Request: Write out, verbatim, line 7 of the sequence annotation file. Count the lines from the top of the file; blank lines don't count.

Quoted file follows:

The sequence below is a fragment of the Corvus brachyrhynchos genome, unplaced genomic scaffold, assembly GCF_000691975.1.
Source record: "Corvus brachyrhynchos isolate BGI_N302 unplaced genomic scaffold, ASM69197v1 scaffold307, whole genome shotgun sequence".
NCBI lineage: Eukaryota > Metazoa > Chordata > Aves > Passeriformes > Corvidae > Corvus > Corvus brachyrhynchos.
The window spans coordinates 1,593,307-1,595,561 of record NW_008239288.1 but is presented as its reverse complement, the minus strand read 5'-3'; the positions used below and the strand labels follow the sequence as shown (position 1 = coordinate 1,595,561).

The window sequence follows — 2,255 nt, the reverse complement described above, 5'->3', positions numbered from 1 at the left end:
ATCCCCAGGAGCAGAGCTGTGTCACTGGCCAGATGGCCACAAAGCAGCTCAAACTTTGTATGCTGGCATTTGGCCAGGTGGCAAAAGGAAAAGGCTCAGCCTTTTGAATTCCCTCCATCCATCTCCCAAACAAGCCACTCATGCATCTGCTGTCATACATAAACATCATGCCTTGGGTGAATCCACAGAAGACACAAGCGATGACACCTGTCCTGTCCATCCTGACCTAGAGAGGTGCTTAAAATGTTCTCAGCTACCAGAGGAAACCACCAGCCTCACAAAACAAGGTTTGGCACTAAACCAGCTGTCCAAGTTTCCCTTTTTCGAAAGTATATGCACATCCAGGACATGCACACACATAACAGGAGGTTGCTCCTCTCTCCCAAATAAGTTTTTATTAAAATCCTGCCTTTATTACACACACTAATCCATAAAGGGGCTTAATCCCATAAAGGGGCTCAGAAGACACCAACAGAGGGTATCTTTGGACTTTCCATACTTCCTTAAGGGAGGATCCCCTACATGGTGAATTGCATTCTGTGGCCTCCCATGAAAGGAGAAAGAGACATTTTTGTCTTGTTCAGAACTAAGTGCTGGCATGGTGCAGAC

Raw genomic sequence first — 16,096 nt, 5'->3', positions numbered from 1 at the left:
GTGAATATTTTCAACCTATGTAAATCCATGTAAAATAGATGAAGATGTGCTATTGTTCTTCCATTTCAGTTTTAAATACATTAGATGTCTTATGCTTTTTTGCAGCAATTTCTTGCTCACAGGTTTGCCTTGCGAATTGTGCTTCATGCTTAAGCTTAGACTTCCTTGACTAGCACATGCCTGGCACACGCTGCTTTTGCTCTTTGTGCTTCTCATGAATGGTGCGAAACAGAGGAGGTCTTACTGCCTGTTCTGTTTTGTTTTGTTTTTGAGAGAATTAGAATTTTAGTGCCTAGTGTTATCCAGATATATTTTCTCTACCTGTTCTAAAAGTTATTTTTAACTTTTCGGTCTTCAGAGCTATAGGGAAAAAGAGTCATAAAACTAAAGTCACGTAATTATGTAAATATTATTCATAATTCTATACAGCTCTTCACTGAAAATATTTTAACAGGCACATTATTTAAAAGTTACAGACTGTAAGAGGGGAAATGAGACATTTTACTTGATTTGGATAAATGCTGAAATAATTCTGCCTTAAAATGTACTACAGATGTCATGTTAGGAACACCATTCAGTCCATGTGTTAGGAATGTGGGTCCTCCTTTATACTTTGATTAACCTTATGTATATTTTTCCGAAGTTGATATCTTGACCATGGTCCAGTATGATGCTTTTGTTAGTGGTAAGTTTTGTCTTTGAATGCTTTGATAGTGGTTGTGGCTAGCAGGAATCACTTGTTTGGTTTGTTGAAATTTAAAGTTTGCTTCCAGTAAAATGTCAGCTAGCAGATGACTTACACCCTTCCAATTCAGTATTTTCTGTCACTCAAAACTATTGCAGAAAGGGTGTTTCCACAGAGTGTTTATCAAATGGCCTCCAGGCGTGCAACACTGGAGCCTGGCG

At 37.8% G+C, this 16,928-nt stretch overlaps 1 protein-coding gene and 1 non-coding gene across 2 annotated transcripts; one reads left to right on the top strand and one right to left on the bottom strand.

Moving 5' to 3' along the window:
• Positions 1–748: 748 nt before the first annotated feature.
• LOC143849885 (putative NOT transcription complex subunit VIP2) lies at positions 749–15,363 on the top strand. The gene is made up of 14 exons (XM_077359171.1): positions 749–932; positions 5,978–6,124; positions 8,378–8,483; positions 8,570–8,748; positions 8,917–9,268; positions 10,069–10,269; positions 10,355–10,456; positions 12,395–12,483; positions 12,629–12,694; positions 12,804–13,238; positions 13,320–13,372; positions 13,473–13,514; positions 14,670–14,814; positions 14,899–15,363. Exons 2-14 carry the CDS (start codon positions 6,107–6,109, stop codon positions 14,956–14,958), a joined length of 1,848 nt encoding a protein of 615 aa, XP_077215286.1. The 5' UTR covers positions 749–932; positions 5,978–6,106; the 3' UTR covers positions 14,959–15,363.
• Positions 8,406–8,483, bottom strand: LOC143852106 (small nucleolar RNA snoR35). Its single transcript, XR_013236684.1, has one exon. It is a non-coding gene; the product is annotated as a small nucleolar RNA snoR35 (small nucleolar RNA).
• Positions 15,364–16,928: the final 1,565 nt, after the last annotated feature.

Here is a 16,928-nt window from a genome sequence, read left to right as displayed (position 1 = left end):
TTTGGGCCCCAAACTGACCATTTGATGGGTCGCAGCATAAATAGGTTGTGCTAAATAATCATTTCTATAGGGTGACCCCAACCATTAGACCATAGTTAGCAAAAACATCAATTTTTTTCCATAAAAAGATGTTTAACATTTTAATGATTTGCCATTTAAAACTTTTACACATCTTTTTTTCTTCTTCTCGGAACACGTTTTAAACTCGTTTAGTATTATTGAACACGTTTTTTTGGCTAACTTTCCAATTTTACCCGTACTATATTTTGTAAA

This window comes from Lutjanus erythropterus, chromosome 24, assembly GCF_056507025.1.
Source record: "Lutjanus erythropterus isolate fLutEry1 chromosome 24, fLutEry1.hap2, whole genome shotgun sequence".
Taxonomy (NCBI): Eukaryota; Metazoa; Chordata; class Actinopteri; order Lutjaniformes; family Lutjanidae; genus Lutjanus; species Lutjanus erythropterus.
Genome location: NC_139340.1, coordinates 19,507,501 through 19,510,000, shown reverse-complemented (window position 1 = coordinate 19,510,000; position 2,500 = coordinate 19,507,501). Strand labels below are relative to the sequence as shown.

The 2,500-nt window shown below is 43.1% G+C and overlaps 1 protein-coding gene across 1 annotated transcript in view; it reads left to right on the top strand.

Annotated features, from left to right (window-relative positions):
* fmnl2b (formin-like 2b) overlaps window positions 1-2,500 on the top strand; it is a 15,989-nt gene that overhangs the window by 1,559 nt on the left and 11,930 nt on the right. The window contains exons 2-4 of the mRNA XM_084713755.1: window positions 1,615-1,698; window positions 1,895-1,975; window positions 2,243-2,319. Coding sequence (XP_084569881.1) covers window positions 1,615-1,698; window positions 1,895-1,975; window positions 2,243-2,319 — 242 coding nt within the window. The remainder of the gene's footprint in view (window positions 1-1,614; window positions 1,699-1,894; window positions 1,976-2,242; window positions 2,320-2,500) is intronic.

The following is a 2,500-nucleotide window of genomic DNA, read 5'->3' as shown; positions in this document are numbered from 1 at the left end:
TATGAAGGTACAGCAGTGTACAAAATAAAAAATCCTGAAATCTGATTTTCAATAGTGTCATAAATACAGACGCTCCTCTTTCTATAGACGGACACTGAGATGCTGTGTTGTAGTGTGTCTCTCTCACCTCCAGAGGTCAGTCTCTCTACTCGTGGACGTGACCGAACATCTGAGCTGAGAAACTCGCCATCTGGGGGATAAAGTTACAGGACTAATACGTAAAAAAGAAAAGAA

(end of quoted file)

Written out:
Raw genomic sequence first — 16,096 nt, 5'->3', positions numbered from 1 at the left: